But now 80% of all US beer volume is controlled by 2 large, international companies.  I don’t believe they look at US beer pricing (and its impact) in the same way these companies did in the past when they were solely US companies.  And why should they?

This is neither right nor wrong it simply is an observation.  I have written about the economic concept of Cash Cows which you can find here.  Basically Cash

Cows have high market shares in a marketplace with low growth rates – that pretty much defines the US beer market.  InBev saw A-B (rightly) as a very fat Cash Cow just waiting to be milked.

Cash Cows are typically high share leaders in a mature market or high share mature companies in major markets… they generate more cash than they consume AND typically have a lot of dough available… this pretty much defined pre-acquisition A-B.

Under classic strategy these business units should be “milked”… taking profits and investing as little cash as is possible. 

Cash cows provide the cash to drive a lot of the other actions of the company…

·         Providing cash for major business development initiatives, i.e., turning Question Marks into market leaders and helping fund Stars

·         Reorganizing regional and global financials by consolidating post-acquisition revenues, company-wide admin, R & D costs, debt service, dividends, etc.

I think the “woes” of the US beer industry are as simple as this… it is being milked, especially via pricing, to help fund these companies other activities in other countries… places where there is tremendous upside.  Again, this has no moral aspect, it is simply a business decision I believe has been made.

Unfortunately, this cash harvesting strategy and reapplying of financial resources for other programs could create a significant paradigm shift. Broad-based business expansion projects become top priority.  These can deplete resources for ongoing business development.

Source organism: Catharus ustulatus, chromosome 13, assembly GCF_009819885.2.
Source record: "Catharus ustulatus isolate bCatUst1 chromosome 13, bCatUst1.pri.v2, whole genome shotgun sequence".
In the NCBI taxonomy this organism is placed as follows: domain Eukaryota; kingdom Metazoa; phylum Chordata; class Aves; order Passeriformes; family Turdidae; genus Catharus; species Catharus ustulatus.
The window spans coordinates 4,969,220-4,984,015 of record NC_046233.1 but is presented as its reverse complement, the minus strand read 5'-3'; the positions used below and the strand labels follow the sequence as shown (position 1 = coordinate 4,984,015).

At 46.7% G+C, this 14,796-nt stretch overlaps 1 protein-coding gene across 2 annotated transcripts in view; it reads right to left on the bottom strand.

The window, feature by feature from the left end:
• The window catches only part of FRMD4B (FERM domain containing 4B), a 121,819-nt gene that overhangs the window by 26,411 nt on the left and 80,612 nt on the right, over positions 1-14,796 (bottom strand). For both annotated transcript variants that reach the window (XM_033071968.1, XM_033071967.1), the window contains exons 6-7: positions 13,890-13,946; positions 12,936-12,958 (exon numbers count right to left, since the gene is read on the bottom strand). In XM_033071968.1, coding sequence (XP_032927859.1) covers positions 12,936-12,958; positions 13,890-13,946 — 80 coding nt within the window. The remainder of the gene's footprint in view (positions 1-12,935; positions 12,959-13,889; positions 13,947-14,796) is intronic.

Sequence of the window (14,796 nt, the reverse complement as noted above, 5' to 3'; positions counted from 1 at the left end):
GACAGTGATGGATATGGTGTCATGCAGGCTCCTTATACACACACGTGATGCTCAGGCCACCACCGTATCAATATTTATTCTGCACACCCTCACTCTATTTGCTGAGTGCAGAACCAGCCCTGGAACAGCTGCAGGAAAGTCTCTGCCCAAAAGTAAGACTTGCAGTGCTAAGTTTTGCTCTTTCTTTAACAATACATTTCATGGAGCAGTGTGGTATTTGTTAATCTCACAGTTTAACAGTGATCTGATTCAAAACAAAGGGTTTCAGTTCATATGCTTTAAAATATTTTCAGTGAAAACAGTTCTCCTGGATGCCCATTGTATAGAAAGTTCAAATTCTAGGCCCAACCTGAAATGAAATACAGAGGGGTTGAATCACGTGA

And by doing so it has opened the door to many of these “threats” and has been a boon for craft brewers by giving them tremendous pricing leeway.

Many beer wholesalers cry about their volumes these days but most are pretty happy with their gross profit.  I don’t see too many running for the exits.

Now of course if one takes the long view (ignoring the kumbaya sing-along on unity from the Beer Institute) will this be good for the beer industry for the long haul?  As I have noted in my attempts to share my wisdom on the craft brewing industry (which can be found here)… in reality there isn’t any such thing as the “beer industry”.

Folks who run large public companies and who think of the long-term are as rare as purple, 2-headed unicorns who speak French.  This is no negative reflection on them; it is simply the sad reality they live in.  And as a friend and fellow cynic noted when he worked at a large bank… this public company was run to enrich the top 200 employees (and I think he was very generous in this number) and to keep the stock price up.  That’s it. As a side note, I believe the Third was an exception to this but he was very old-school and he thought more as the owner of a private company since that’s basically how he ran A-B.